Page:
Sunday, February 1, 2015

I've been looking into courses to get my English BA today.  I'm excited and a bit afraid all at once.  This is step one towards becoming a book editor, and part of me wants to avoid the struggle that I know is coming and just abandon the whole thing.

Soon I will be bombarded by calls and emails from the colleges I requested more information from, so it's time to don my armor and prepare for battle.  For the first time in my life I have a tangible goal to reach for, and I can't let a little thing like fear of the unknown get in my way.

Sunday, January 25, 2015

My new template looks like someone drizzled blood over lavender stationary.  I love it.

Anyhow, my first review is more of a pseudo-rant than anything else, since I barely made it past the first three paragraphs, and will be used as a foundation for a definite "You will not see this sort around these parts, ya' hear?"

The book being harassed is R.J. Ellory's Saints of New York.

(Disclaimer: No harm intended to the author or anyone else involved.  This is my own personal opinion, and in no way do I intend for this to reflect on the ability of the author, who has in fact written at least one more book than myself, who has currently written zero.  Kudos to your persistence and ability.  This disclaimer can be used as a blanket notice for all following posts.)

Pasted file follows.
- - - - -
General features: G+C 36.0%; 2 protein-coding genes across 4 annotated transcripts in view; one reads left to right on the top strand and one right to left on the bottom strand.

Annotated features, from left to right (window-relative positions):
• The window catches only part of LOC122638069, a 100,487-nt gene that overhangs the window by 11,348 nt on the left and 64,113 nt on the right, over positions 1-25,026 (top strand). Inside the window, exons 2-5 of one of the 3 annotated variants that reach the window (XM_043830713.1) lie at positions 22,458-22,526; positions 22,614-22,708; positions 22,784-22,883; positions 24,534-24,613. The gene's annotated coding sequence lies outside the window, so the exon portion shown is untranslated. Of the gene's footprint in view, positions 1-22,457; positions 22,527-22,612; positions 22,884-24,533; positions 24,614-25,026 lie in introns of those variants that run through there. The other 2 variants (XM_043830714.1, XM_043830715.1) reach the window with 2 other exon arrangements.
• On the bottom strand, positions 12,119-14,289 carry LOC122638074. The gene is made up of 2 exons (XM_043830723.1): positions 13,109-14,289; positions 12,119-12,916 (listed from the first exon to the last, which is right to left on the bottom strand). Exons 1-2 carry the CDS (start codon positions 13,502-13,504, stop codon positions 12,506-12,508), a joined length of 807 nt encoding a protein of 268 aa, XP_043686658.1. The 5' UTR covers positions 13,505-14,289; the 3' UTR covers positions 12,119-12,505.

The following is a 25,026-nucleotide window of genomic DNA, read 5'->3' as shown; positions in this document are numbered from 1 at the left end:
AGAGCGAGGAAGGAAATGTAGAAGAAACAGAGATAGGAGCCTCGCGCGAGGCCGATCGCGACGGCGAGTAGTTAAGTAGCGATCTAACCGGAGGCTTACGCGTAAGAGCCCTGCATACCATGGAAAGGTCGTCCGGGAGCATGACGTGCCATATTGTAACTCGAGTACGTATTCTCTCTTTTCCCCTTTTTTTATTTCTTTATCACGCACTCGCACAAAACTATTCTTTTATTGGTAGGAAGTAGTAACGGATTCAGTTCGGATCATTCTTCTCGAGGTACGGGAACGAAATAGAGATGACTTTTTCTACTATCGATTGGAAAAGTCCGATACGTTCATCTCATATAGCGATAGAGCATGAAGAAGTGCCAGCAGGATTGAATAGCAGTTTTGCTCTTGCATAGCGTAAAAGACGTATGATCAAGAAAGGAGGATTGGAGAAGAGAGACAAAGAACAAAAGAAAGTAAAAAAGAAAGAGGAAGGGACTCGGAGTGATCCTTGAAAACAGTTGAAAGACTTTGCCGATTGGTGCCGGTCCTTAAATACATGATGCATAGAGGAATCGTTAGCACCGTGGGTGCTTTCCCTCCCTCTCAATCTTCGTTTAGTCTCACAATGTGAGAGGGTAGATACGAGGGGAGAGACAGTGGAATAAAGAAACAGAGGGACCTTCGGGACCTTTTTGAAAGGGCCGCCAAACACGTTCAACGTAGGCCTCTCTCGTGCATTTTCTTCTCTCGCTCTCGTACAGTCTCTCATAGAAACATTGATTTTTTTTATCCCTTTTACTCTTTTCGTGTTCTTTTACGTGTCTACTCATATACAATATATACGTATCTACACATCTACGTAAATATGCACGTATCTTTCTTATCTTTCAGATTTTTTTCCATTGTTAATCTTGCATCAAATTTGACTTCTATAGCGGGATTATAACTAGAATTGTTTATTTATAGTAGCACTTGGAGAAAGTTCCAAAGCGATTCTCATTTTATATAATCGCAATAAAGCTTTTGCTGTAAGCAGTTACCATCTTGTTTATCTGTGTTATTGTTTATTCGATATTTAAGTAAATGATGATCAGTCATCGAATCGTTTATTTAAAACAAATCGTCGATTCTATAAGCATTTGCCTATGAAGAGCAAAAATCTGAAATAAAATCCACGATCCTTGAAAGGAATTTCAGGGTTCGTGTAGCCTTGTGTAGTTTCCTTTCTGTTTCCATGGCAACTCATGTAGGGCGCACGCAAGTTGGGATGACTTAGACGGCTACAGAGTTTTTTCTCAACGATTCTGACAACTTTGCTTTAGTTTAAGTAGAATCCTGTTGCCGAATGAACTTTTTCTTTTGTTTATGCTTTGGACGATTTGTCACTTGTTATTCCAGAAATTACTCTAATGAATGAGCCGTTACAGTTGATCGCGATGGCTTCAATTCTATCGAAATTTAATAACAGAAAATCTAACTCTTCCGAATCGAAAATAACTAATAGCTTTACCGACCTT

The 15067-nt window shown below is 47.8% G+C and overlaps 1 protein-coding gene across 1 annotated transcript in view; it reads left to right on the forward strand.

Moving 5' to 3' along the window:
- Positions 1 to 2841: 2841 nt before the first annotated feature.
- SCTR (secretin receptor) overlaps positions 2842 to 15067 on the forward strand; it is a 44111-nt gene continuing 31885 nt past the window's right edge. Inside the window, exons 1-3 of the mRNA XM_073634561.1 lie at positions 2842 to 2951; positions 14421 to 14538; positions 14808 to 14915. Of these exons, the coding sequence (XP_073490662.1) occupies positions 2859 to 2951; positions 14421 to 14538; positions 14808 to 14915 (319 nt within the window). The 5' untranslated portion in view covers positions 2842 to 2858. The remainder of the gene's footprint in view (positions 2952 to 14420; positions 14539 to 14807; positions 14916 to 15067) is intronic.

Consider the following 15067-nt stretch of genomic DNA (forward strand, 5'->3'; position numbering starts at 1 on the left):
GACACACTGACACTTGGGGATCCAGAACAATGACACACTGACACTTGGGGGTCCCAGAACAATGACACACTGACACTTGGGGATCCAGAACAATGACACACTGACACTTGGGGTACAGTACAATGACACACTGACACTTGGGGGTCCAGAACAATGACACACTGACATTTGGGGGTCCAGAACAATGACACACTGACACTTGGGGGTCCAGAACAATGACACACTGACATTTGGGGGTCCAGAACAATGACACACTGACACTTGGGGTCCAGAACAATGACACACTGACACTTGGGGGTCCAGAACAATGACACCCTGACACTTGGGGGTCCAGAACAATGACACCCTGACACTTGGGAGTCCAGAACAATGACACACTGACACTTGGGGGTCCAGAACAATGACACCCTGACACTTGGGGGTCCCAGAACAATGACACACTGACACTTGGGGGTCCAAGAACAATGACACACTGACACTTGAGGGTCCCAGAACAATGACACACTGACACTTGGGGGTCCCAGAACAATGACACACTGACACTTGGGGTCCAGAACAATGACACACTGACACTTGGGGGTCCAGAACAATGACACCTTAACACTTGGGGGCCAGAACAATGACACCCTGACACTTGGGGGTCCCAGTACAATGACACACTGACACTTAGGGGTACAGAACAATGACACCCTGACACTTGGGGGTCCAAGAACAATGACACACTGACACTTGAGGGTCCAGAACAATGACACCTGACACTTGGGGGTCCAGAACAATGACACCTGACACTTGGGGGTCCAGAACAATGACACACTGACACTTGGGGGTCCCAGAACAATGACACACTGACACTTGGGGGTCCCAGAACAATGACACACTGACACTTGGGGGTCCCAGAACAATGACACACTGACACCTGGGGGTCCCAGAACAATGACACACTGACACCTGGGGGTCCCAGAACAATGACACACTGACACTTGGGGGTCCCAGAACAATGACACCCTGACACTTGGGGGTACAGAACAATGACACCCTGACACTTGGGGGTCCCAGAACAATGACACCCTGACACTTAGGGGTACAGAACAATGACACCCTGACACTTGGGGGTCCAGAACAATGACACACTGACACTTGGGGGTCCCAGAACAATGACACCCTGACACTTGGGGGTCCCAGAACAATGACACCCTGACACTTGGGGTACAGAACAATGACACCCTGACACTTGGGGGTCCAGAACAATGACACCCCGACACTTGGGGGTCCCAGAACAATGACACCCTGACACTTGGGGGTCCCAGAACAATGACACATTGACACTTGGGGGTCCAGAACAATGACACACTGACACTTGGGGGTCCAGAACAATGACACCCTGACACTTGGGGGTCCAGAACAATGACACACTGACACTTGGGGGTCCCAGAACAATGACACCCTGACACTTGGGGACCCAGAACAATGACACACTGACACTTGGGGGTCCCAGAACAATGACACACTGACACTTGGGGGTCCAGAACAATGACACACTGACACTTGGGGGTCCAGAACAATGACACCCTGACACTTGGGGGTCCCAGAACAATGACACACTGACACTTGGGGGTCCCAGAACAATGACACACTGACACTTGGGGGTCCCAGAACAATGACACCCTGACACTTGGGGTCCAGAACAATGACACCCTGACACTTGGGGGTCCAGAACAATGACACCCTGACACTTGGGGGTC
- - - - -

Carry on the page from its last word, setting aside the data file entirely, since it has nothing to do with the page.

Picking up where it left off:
My intention when picking up this book from the library was to use it as a study piece, since I am wandering my way towards writing a Mystery fiction.  I grabbed this along with a couple of other books, some Agatha Christie included, and promptly sat down and began to dissect them.  My first goal was to find a common thread in the first paragraphs of each book.  What does an author determine to be necessary for a successful first sentence?  And so on.

My only issue with this book was how needleesly vulgar it was.  Yes, I get it, we're in the head of a New York investigator, but really?  It's a pet peeve of mine that authors and some readers assume that it's perfectly okay to throw in the wanton use of curses and sexual references, when it does next to nothing to actually add to the story.  While I am not a good example of it myself (see previous mention: no books written), it's my firm belief that each word in the story should add to the story, or at the very least not detract from it.

By throwing a rampant supply of crudeness into the story, you lose readers.  The story may very well be a good one, the MC I could already tell was clearly defined, but I'll never know since I didn't make it past the first three pages.  Now don't get me wrong, I am perfectly aware that it is impossible to please every reader, especially ultra-picky ones like myself, but isn't the aim of writing to share your story with the masses?  How can you do that when the introduction to the story is a bloody psychotic mess in a bathtub?

I suppose most Book Review bloggers give stars or so-many out of ten, but that would be completely reckless in this case since I didn't actually finish the book.  Heck, I barely started it.

N/A out of 10